We have a dedicated team of expert towing instructors, with hundreds of successful trailer test passes behind us. Think twice before you buy a 3 or 4 day course, they are just not necessary. With the correct training, it is perfectly realistic to expect you to pass your towing test in between 1 and 2 days, depending on your experience.
All our towing training is done on a one to one basis (unless you want to share with a friend or colleague) with one of our resident trailer driving instructors. You won’t be paired up with a stranger and expected to share your training time. We don’t spend ages sitting at the side of the road chatting, or wasting time at the test centre. We are committed to providing the best trailer training available, and providing great value for money.
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The Trailer Test Explained:
You will need to pass the DVSA car and trailer test to legally drive a combination over 3,500kgs gross weight if you passed your original car driving test before 1st January 1997.
The licence category for car and trailer is B E, sometimes called B+E. Therefore, the trailer test is often referred to as the B+E test. B being your normal car category, and E being the trailer entitlement. Some people also call it the towing test, it’s all the same thing! When you have passed your B+E test you will be allowed to tow any trailer behind your category B vehicle, providing the weight of the trailer and it’s load is within the vehicle manufacturers specifications. The trailer test lasts for 90 minutes and is conducted from DVSA vocational test centres. These are test centres that conduct large vehicle tests for lorries, coaches and of course, car and trailers. The main test centres that we use are at Weedon for trailer tests in Northampton and Culham for Trailer Tests in Oxfordshire
The test has four main elements: Safety questions, the reversing exercise, the uncouple and recouple of the trailer and on road driving. You will need to prove you are competent in each subject to pass your trailer test.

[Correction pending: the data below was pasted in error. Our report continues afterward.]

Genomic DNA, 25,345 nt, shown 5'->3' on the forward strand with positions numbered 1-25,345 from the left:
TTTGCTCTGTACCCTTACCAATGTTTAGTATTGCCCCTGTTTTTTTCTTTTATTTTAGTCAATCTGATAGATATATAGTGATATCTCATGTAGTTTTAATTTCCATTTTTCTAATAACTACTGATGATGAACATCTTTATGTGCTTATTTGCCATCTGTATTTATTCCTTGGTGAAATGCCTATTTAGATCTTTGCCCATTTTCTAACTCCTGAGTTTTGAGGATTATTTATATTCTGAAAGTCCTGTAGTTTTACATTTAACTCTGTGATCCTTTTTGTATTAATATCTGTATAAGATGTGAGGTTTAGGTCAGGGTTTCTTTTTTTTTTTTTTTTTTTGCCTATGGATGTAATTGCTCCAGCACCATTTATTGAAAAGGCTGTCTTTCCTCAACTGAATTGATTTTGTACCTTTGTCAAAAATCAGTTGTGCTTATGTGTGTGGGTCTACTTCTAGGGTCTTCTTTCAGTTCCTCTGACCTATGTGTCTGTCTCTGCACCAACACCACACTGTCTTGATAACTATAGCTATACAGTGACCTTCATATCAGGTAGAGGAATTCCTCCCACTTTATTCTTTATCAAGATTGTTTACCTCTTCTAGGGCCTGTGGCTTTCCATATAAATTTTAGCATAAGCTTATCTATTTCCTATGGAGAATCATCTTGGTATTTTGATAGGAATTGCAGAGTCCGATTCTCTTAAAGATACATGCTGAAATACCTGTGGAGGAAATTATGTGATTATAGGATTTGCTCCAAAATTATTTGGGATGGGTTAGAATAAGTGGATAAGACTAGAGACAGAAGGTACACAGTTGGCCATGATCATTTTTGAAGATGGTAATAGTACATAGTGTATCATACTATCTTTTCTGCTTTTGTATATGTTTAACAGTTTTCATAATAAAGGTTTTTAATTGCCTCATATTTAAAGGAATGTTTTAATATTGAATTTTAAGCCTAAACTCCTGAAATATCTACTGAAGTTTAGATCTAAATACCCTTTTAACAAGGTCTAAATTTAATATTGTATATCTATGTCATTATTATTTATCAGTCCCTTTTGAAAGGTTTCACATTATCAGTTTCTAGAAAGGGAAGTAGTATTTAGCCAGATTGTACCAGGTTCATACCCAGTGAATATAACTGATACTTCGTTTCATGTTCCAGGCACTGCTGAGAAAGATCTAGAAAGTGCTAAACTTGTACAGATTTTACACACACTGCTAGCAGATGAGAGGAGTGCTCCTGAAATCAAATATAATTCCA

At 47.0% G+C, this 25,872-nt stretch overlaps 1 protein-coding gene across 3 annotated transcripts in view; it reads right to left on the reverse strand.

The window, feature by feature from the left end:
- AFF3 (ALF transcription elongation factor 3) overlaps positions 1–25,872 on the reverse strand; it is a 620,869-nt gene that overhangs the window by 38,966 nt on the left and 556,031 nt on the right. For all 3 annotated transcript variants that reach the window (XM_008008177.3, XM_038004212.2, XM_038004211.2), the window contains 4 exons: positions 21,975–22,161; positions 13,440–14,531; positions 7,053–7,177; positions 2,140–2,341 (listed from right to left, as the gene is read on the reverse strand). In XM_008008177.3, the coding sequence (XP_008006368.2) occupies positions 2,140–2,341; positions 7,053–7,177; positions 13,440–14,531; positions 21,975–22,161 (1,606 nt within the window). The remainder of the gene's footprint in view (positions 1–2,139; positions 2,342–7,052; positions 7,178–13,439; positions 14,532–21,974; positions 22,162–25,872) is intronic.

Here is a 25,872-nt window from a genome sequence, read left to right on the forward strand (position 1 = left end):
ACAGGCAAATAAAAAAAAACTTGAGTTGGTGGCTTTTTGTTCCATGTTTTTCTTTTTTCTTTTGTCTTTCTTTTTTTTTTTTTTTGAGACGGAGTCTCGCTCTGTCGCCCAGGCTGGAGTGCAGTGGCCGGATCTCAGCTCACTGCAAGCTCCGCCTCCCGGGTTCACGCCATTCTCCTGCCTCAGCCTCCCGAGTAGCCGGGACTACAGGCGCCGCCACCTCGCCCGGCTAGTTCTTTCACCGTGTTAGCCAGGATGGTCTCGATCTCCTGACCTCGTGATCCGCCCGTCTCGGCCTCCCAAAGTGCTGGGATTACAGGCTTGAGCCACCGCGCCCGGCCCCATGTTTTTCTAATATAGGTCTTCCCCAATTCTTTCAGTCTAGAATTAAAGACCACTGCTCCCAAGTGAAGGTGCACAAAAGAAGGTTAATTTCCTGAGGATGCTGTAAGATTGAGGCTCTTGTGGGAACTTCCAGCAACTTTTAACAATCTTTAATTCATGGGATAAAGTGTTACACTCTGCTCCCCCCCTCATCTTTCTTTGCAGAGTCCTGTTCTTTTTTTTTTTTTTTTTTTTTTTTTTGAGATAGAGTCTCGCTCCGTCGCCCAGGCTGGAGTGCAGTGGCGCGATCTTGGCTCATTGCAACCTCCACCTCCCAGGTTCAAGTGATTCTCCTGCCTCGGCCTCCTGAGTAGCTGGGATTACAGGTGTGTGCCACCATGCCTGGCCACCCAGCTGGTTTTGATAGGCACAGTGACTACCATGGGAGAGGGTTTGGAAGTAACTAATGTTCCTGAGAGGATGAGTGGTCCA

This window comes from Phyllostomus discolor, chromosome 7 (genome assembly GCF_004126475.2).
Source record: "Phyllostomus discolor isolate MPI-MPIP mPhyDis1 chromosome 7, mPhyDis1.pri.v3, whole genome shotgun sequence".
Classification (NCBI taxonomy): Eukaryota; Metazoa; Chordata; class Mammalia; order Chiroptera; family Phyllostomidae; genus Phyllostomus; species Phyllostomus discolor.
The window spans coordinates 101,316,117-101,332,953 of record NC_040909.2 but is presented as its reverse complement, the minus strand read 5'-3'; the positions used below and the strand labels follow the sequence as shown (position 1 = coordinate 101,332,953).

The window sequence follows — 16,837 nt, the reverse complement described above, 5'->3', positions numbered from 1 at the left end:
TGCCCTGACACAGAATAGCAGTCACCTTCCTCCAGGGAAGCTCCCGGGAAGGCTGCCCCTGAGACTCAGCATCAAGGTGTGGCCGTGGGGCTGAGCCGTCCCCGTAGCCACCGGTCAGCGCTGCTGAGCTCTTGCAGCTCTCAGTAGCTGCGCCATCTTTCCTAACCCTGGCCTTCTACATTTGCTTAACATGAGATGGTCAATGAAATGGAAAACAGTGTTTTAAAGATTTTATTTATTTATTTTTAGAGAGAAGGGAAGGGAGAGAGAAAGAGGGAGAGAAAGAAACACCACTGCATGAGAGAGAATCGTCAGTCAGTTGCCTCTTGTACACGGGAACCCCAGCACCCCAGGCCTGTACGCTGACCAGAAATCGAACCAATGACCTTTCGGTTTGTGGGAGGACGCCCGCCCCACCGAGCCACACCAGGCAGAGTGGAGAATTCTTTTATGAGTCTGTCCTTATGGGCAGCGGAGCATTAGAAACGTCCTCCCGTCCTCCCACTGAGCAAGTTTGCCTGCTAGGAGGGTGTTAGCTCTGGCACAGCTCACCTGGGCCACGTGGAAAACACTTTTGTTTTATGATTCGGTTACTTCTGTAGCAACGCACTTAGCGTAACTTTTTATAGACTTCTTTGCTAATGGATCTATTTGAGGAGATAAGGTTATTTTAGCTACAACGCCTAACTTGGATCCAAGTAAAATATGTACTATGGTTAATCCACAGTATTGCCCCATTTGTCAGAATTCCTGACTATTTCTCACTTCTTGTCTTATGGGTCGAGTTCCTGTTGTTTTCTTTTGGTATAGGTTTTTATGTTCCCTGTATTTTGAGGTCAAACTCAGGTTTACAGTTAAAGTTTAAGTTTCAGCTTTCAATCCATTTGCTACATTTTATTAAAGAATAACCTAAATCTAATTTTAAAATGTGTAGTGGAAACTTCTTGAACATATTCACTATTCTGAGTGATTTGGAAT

The safety questions:
You Will be asked 5 questions relating to the safety and maintenance of the vehicle and trailer. These will be a combination of “show me” questions where you will need to actually demonstrate the answer, and “tell me” questions where you will just need to explain. For example: “show me how you would check your horn is working” means actually pressing the horn to operate it. “Tell me how you would check your tyres to ensure they have sufficient tread depth and they are safe to use on the road” means you would just have to explain how you would check the tyres, not actually take the examiner on a trip around the car and trailer whilst you inspect every tyre!
The reversing exercise:
You need to demonstrate a level of basic competence of trailer reversing. This is done in a special area at the test centre, usually at the start of the test. To pass you need to reverse in an elongated S-shape into a bay made from cones, stopping with the rear of the trailer in a predetermined space. The examiner will be looking at your control of the vehicle and your observations whilst doing the exercise.